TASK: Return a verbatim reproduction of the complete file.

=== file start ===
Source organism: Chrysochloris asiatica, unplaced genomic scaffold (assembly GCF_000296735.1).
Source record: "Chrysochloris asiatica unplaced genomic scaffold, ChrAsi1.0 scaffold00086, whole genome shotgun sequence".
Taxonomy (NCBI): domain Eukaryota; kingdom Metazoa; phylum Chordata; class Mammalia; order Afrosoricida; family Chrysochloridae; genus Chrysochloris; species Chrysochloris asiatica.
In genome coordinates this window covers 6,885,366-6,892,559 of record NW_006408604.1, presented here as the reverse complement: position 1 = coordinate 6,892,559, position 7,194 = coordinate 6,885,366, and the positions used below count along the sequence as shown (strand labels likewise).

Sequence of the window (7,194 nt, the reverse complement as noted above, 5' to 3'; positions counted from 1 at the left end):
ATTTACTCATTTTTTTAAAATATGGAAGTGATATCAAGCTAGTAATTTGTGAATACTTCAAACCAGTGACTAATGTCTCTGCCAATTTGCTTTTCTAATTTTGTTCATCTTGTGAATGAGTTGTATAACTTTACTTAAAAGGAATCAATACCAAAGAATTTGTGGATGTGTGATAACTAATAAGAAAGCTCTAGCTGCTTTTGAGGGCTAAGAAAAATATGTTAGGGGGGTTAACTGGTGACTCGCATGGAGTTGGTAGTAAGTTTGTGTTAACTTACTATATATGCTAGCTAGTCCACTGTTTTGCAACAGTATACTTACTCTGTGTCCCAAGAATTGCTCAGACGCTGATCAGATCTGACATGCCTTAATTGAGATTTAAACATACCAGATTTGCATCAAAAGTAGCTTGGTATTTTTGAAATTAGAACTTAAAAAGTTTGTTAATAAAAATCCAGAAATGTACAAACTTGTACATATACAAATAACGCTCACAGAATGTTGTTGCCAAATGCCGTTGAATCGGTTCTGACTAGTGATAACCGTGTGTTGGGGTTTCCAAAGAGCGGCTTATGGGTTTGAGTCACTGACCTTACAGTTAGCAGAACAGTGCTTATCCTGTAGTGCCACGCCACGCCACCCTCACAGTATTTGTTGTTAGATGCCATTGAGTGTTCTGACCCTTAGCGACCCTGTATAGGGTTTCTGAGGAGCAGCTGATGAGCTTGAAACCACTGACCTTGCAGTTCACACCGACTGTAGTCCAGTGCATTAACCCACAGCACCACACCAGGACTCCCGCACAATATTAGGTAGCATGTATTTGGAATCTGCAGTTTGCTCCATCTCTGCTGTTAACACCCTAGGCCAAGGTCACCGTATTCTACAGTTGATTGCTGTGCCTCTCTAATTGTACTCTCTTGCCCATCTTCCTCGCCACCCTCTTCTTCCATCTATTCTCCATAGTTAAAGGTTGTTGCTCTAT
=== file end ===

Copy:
Source organism: Chrysochloris asiatica, unplaced genomic scaffold (assembly GCF_000296735.1).
Source record: "Chrysochloris asiatica unplaced genomic scaffold, ChrAsi1.0 scaffold00086, whole genome shotgun sequence".
Taxonomy (NCBI): domain Eukaryota; kingdom Metazoa; phylum Chordata; class Mammalia; order Afrosoricida; family Chrysochloridae; genus Chrysochloris; species Chrysochloris asiatica.
In genome coordinates this window covers 6,885,366-6,892,559 of record NW_006408604.1, presented here as the reverse complement: position 1 = coordinate 6,892,559, position 7,194 = coordinate 6,885,366, and the positions used below count along the sequence as shown (strand labels likewise).

Sequence of the window (7,194 nt, the reverse complement as noted above, 5' to 3'; positions counted from 1 at the left end):
ATTTACTCATTTTTTTAAAATATGGAAGTGATATCAAGCTAGTAATTTGTGAATACTTCAAACCAGTGACTAATGTCTCTGCCAATTTGCTTTTCTAATTTTGTTCATCTTGTGAATGAGTTGTATAACTTTACTTAAAAGGAATCAATACCAAAGAATTTGTGGATGTGTGATAACTAATAAGAAAGCTCTAGCTGCTTTTGAGGGCTAAGAAAAATATGTTAGGGGGGTTAACTGGTGACTCGCATGGAGTTGGTAGTAAGTTTGTGTTAACTTACTATATATGCTAGCTAGTCCACTGTTTTGCAACAGTATACTTACTCTGTGTCCCAAGAATTGCTCAGACGCTGATCAGATCTGACATGCCTTAATTGAGATTTAAACATACCAGATTTGCATCAAAAGTAGCTTGGTATTTTTGAAATTAGAACTTAAAAAGTTTGTTAATAAAAATCCAGAAATGTACAAACTTGTACATATACAAATAACGCTCACAGAATGTTGTTGCCAAATGCCGTTGAATCGGTTCTGACTAGTGATAACCGTGTGTTGGGGTTTCCAAAGAGCGGCTTATGGGTTTGAGTCACTGACCTTACAGTTAGCAGAACAGTGCTTATCCTGTAGTGCCACGCCACGCCACCCTCACAGTATTTGTTGTTAGATGCCATTGAGTGTTCTGACCCTTAGCGACCCTGTATAGGGTTTCTGAGGAGCAGCTGATGAGCTTGAAACCACTGACCTTGCAGTTCACACCGACTGTAGTCCAGTGCATTAACCCACAGCACCACACCAGGACTCCCGCACAATATTAGGTAGCATGTATTTGGAATCTGCAGTTTGCTCCATCTCTGCTGTTAACACCCTAGGCCAAGGTCACCGTATTCTACAGTTGATTGCTGTGCCTCTCTAATTGTACTCTCTTGCCCATCTTCCTCGCCACCCTCTTCTTCCATCTATTCTCCATAGTTAAAGGTTGTTGCTCTAT